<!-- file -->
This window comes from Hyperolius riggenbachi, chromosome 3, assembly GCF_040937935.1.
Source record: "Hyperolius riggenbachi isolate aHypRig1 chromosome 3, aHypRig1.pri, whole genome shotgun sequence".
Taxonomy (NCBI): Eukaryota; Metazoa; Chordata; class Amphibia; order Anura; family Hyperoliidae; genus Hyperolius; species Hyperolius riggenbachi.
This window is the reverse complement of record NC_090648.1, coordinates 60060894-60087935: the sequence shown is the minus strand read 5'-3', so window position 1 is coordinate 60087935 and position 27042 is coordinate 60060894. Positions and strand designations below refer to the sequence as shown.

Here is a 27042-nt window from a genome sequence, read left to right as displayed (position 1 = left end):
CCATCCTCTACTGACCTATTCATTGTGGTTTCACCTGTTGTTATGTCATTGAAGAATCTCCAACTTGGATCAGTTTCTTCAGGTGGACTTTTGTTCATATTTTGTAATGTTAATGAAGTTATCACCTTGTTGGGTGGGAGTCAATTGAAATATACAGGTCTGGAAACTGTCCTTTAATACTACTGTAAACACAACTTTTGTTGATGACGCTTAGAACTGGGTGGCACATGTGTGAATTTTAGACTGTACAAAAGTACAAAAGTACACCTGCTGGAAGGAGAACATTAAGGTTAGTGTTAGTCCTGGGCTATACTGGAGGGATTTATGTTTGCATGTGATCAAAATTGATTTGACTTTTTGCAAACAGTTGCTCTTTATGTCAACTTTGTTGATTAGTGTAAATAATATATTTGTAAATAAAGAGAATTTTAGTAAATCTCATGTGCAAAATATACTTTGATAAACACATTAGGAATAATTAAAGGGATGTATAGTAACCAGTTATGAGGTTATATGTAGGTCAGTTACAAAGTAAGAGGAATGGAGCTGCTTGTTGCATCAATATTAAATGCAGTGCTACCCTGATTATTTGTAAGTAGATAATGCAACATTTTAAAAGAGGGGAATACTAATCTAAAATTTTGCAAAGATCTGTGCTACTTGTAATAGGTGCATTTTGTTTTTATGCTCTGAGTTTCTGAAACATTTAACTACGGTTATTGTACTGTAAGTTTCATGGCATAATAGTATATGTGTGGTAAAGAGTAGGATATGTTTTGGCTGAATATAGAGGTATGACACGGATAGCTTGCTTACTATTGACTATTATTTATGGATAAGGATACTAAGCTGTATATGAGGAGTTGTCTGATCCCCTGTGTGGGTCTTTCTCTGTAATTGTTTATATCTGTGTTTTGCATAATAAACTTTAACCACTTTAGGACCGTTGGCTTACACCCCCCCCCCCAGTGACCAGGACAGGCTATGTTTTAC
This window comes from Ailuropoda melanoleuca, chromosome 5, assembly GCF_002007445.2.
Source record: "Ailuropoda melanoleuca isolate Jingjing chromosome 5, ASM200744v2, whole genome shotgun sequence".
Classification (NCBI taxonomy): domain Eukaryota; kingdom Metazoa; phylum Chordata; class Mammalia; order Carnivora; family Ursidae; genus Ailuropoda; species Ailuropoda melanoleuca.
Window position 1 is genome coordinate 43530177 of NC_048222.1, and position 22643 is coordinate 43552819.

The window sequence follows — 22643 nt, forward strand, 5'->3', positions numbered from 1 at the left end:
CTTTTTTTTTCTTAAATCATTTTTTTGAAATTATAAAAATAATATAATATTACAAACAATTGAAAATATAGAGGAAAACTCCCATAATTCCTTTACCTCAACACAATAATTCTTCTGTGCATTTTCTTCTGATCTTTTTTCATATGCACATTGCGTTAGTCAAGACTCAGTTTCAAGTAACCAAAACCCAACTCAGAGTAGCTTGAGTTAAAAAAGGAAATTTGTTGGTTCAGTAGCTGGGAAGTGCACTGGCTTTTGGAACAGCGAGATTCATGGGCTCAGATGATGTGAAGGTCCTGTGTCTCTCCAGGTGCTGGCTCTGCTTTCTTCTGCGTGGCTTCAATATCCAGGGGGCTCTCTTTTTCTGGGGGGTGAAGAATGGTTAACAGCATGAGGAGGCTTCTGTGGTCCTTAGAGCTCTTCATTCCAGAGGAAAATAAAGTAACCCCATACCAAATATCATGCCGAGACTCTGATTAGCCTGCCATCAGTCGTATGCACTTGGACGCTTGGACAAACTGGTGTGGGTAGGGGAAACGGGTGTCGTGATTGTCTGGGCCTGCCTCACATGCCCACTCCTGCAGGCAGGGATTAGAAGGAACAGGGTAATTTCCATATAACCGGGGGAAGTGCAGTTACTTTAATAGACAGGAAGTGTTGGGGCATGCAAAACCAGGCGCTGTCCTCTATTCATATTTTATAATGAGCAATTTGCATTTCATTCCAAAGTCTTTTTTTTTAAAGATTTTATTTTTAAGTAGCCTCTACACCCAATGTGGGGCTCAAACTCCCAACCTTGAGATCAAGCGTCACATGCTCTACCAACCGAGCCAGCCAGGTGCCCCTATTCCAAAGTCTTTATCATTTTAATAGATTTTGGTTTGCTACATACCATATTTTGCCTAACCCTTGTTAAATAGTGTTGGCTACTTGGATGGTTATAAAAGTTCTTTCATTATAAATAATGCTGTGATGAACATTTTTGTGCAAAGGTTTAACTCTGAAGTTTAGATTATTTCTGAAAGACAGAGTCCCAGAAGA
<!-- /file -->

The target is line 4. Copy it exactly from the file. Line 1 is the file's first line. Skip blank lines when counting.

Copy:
This window is the reverse complement of record NC_090648.1, coordinates 60060894-60087935: the sequence shown is the minus strand read 5'-3', so window position 1 is coordinate 60087935 and position 27042 is coordinate 60060894. Positions and strand designations below refer to the sequence as shown.